Open Data, Weather derivatives and the Autumn Statement

Back in November the government announced in their Autumn Statement that the UK Meteorological Office was to release “the largest volume of high quality weather data and information made available by a national meteorological organisation anywhere in the world” under the Open Government Licence [1] – in effect saying “here it is; do what you want with it”.

The Met Office data release is part of Osborne’s Growth Review – it is part of a package of supply side economic policies which attempt to stimulate economic growth, and sits alongside a range of other data releases including those from the NHS, Ordnance Survey and Companies House amongst others. My focus was drawn to the Met Office data because these datasets are not often discussed in the Open Data community – relative to say geodata or public transport data – however, they appear to be critical to the government’s growth strategy. The release may encourage competition and innovation in commercial weather products and services; however, of particular interest in the case of weather data is its use by the weather risk management and derivatives industry.

The weather risk management and derivatives industry first emerged in 1997 with transactions between Koch Industries and Enron [2]. The idea is that because weather conditions can impact on a significant proportion of economic activity firms should buy weather risk management products that offset some of this risk. Products are popular in the utilities industries, but also agriculture, retail, construction, transportation and other industries. The kinds of weather events traded on tend to be temperature (most popular), precipitation, wind, sunshine, growing days and humidity (less popular) [3].These weather risk products are then managed by the finance industry in much the same way as other risk based products such as credit, mortgages and extreme events – that is they are restructured and repackaged to (supposedly) distribute the risk [3].

At present most of these transactions are done through the Chicago Mercantile Exchange and are managed by weather trading operations, trading desks of financial institutions and utilities companies, hedgefunds, commodity traders, and insurance companies [3]. This weather risk management market far outweighs the USA’s commercial weather products market which in 2000 was estimated at approximately $500 million a year [4].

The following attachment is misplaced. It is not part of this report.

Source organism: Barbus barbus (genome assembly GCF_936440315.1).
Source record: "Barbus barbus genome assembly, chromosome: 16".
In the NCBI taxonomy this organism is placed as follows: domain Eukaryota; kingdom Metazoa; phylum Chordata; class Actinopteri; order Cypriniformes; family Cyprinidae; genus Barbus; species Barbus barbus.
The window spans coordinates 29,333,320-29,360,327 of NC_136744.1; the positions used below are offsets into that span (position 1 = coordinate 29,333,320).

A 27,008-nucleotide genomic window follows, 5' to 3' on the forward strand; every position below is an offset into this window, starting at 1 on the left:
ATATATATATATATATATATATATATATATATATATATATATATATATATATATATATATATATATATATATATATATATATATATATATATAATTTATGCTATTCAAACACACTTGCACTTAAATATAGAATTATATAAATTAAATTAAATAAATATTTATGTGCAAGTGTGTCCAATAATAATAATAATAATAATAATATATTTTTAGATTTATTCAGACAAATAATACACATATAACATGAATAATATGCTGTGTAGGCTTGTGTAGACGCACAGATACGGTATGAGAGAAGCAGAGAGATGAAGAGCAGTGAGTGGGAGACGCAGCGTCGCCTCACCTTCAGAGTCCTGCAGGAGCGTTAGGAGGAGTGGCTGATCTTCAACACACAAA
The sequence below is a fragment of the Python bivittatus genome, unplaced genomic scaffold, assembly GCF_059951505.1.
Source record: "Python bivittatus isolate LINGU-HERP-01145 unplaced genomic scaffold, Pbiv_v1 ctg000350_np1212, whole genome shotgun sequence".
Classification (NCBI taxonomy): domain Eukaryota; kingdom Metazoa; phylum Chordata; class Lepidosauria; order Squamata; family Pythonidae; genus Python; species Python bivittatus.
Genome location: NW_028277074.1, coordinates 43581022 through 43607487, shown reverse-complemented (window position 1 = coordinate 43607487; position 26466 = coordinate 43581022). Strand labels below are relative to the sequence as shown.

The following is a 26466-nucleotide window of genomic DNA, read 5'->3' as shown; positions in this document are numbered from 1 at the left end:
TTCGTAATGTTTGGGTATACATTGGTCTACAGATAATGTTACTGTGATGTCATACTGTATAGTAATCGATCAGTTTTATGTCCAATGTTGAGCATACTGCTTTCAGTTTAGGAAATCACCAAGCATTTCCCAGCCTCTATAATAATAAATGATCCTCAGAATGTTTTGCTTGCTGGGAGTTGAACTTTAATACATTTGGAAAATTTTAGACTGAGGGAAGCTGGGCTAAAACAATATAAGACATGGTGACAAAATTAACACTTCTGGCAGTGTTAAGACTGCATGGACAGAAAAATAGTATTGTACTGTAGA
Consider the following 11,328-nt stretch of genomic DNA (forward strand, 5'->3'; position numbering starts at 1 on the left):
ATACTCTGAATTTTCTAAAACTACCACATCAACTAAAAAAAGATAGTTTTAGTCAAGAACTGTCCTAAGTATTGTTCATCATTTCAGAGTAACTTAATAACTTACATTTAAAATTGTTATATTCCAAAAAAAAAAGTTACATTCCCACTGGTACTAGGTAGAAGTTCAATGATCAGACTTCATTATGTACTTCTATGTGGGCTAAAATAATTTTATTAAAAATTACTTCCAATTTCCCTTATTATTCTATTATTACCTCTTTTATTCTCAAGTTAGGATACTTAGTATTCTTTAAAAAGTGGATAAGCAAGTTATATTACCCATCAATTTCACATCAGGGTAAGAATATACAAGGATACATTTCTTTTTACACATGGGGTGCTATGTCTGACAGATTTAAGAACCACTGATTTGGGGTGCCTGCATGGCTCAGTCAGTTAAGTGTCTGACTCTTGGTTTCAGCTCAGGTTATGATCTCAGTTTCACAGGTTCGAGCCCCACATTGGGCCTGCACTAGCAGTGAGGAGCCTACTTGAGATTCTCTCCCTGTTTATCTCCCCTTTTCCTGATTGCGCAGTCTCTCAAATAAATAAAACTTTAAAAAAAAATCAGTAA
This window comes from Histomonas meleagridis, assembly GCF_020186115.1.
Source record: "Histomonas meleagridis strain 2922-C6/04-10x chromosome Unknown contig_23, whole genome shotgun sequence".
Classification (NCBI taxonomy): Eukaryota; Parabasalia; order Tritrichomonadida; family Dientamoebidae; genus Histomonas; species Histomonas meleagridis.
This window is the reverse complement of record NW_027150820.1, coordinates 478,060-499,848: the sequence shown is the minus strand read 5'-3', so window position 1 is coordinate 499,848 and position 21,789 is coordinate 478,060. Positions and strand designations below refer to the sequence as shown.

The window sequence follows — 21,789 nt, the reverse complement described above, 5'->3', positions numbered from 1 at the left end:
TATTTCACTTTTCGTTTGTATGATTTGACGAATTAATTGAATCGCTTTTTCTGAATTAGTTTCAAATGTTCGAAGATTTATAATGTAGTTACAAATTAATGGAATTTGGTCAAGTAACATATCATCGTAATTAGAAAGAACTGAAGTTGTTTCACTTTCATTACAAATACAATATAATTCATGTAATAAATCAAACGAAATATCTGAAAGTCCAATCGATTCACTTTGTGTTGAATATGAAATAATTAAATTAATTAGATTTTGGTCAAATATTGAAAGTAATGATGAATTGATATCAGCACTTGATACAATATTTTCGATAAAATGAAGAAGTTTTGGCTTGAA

Price Waterhouse Coopers estimate the total value of the weather risk management market grew from $2.5 billion in 2000-2001 to $45.2 billion in 2005-06 – a 5-fold increase from $9.7 billion in 2004-05 (data for the period since 2006 is not public) [5]. The 2006 figures also evidence that over 1 million contracts were traded on the Chicago Mercantile Exchange during 2005-06, up from 223,139 in 2004-5 and most of these contracts were based on US meteorological data [6]. This weather data is freely available from the US National Weather Service, and this free availability has been cited by a number of authors as the reason for the growth in the weather derivatives in the USA. Weiss, for example, bemoans the fact that limited access to weather data in the EU had resulted in a weather risk management industry 13.5 times smaller than the nascent US industry which by 2002 had built up $9.7 billion dollars of contract value over 5 years [7].

In the context of the UK there has been significant lobbying by the financial industry to get better access to UK weather data so that it is able to compete in this market. Groups such as the Lighthill Risk Network, of which Lloyds of London are a member, have lobbied government for better weather data so that they can develop risk based weather products [8]. Similarly, the insurance industry has requested real time information on the pretext that they might respond more quickly to extreme weather events such as flooding [8]. My own research and the recent announcement suggest that these demands have been met enthusiastically by well placed policy makers in national government who are keen to develop a UK weather derivatives market.

Questions that spring to mind are:
• Is the data release a potentially lucrative subsidy to the financial services industry rather than an attempt to help out SMEs and promote citizen engagement/social production?
• Does the potential arise for data collection to become shaped by the needs of the financial markets rather than the state/citizens?
• Is the type of economic growth that this is promoting socially beneficial?

[4] Kelly, J., 2001. Opportunities for 21st Century Meteorology: New Markets for Weather, Water and Climate Information at The First American Meteorological Society Presidential Policy Forum, Albuquerque, January 2001.
[7] Weiss, P., 2002. Borders in Cyberspace : conflicting Public Sector Information policies and their economic impacts.
[8] Department for Business Enterprise and Regulatory Reform & Department for Innovation, Universities and Skills, 2008. Supporting innovation in services,

One thought on “Open Data, Weather derivatives and the Autumn Statement

  1. Pingback: Open Data Movement Redux: Tribes and Contradictions | Whimsley

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